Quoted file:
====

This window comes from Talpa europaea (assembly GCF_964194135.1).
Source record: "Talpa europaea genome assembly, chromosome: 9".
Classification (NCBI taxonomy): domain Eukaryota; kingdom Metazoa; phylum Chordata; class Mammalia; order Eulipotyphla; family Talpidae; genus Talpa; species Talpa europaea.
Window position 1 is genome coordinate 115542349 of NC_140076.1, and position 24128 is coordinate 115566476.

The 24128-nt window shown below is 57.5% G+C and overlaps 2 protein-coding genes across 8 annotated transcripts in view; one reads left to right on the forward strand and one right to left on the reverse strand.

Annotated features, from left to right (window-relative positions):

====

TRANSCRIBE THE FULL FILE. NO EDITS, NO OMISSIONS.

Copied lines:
This window comes from Talpa europaea (assembly GCF_964194135.1).
Source record: "Talpa europaea genome assembly, chromosome: 9".
Classification (NCBI taxonomy): domain Eukaryota; kingdom Metazoa; phylum Chordata; class Mammalia; order Eulipotyphla; family Talpidae; genus Talpa; species Talpa europaea.
Window position 1 is genome coordinate 115542349 of NC_140076.1, and position 24128 is coordinate 115566476.

The 24128-nt window shown below is 57.5% G+C and overlaps 2 protein-coding genes across 8 annotated transcripts in view; one reads left to right on the forward strand and one right to left on the reverse strand.

Annotated features, from left to right (window-relative positions):